In Harvest Moon: Animal Parade, if you work too hard in the rain, you'll catch a cold. The cold makes it so it takes more stamina to do work, unless you cure it. You also loose stamina faster just by working in the rain itself, but that's a somewhat more reasonable assumption to make, because doing hard work while soaking wet, in high winds, seems more difficult.
  • January 10, 2010
    LarryD
    FYI, the cold is not a trivial disease if you've never been exposed to it before, epidemics amoung isolated groups suddenly exposed often result in deaths.
  • January 10, 2010
    JAF1970
    Jack Nickscicle in The Shining.

    The Shining. Almost a Trope Codifier. Here's your Page Image should you want it.
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  • January 22, 2010
    Evalana
    In Hidamari Sketch, when Yoshinoya-sensei (and a number of students) is out sick, the principal advices the other students to take care of themselves, specifically warning them not to go out with wet hair on a cold day just because "you think it looks cool" (implying that that's how Yoshinoya-sensei got sick).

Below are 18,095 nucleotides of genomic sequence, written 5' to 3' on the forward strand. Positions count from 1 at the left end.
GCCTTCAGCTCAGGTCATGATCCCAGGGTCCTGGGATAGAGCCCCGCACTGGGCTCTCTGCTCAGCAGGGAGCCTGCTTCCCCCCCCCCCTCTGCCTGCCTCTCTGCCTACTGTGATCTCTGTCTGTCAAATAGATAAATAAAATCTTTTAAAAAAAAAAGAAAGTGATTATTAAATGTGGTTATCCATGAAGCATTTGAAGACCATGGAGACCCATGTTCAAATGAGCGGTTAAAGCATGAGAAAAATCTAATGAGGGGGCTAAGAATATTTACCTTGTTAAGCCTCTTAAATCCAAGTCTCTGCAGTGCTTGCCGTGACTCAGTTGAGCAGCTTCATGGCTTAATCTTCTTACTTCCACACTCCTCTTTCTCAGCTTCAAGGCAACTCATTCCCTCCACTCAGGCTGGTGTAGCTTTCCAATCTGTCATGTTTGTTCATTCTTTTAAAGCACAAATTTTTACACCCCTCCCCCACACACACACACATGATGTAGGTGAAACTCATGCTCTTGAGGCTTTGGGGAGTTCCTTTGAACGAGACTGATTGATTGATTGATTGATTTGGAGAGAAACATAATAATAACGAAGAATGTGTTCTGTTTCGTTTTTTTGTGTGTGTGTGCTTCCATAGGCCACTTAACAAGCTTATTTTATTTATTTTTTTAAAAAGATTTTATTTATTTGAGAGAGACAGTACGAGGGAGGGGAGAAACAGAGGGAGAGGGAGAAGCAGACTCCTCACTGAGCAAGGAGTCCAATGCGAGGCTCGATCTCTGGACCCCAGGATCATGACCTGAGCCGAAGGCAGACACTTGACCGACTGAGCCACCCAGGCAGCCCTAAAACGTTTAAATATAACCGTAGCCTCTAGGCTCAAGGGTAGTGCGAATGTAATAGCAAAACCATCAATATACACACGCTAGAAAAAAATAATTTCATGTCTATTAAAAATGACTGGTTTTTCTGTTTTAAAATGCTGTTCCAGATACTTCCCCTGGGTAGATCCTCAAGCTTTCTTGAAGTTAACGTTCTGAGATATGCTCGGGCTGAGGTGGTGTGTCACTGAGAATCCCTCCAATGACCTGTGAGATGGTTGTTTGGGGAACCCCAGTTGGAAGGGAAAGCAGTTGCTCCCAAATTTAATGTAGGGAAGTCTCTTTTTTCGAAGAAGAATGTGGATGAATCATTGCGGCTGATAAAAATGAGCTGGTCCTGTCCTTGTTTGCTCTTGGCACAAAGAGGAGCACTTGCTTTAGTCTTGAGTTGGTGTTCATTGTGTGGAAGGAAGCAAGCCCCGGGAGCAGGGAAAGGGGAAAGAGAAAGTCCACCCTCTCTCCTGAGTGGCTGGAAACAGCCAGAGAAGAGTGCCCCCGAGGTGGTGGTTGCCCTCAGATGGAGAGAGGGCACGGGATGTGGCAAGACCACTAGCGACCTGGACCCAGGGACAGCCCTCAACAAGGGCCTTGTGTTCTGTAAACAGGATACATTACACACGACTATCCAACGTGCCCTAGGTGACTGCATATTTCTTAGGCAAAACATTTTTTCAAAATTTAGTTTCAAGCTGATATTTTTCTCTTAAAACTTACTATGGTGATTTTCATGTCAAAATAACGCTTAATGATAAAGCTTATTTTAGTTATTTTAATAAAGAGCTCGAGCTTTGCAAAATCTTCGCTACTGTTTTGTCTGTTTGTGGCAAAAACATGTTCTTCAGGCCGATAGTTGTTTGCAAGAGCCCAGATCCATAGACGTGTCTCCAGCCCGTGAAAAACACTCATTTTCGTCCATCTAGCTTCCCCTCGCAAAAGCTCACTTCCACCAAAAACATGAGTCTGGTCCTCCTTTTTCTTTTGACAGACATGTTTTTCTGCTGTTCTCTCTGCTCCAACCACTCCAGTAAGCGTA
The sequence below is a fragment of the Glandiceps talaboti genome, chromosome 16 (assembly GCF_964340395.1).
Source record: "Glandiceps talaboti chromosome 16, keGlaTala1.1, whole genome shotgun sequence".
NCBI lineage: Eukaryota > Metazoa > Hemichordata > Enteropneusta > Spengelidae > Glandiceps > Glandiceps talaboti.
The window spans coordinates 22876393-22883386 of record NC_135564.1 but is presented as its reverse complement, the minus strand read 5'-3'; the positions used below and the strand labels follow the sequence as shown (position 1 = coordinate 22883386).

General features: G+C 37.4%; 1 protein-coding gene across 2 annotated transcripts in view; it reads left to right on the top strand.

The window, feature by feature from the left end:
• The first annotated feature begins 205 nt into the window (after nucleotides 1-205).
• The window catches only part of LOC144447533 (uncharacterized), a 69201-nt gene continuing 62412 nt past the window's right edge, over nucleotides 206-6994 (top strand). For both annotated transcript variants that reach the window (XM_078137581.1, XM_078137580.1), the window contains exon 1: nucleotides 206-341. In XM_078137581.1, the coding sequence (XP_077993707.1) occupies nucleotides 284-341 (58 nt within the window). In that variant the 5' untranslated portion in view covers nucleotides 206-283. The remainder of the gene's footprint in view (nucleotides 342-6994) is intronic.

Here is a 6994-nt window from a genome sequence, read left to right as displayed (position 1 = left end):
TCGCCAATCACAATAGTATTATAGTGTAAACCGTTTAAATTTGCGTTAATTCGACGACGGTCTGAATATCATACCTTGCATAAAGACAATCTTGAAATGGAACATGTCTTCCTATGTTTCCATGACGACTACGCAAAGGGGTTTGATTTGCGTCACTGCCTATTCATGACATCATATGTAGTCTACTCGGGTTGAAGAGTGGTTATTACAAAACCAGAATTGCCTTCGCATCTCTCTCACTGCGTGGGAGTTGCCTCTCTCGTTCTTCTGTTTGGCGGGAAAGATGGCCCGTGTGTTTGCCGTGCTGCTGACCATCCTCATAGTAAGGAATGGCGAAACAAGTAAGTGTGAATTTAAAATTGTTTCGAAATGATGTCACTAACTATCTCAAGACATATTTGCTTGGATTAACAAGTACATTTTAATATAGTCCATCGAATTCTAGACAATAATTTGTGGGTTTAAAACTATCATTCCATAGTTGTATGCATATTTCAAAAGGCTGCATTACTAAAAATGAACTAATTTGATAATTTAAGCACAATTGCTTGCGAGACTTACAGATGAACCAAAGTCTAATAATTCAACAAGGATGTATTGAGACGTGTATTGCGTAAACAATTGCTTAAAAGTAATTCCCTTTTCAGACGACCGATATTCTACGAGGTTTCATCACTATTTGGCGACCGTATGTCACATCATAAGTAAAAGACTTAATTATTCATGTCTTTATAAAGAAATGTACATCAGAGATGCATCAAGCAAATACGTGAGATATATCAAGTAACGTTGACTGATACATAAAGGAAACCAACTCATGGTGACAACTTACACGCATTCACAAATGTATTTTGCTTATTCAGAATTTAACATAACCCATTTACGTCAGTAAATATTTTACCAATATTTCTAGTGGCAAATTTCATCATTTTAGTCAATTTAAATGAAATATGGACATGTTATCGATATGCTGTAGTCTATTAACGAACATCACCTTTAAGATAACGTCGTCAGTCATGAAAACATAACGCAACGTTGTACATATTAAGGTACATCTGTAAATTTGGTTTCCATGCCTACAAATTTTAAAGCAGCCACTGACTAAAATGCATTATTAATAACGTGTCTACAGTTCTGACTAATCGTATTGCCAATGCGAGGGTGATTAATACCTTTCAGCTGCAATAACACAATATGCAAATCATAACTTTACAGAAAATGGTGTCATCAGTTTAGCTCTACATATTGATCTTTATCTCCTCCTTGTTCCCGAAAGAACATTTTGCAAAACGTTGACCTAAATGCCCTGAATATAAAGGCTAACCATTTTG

• January 22, 2010
    melloncollie
    ^^ Dude, that's such a spoiler.

    Or does it count as It Was His Sled?
  • January 22, 2010
    ParadiscaCorbasi
    Bump?
  • January 22, 2010
    Unknown Troper
    An old British folksong "On Ilkley Moor" suggests that, from traveling on Ilkley Moor without a hat ("baht'aht"), then "thou'll catch thy de'ath of cauld!", after which there are other repercussions, leading to a somewhat cannibalistic observation!
  • February 6, 2010
    ParadiscaCorbasi

    And Sarah Jaye -- aaaagggh. I don't know if there's a way to go back and dig up all those examples I had in that post before. By the way, it works because Sokka and Katara were acclimatized to extremely cold temperatures and had moved north to a warmer climate. Their bodies hadn't acclimated yet to the warmer temps when the storm hit, so they got sick.

    Page Quote fodder: Come out of the garden, baby Youll catch your death in the fog -- Diamond Dogs, David Bowie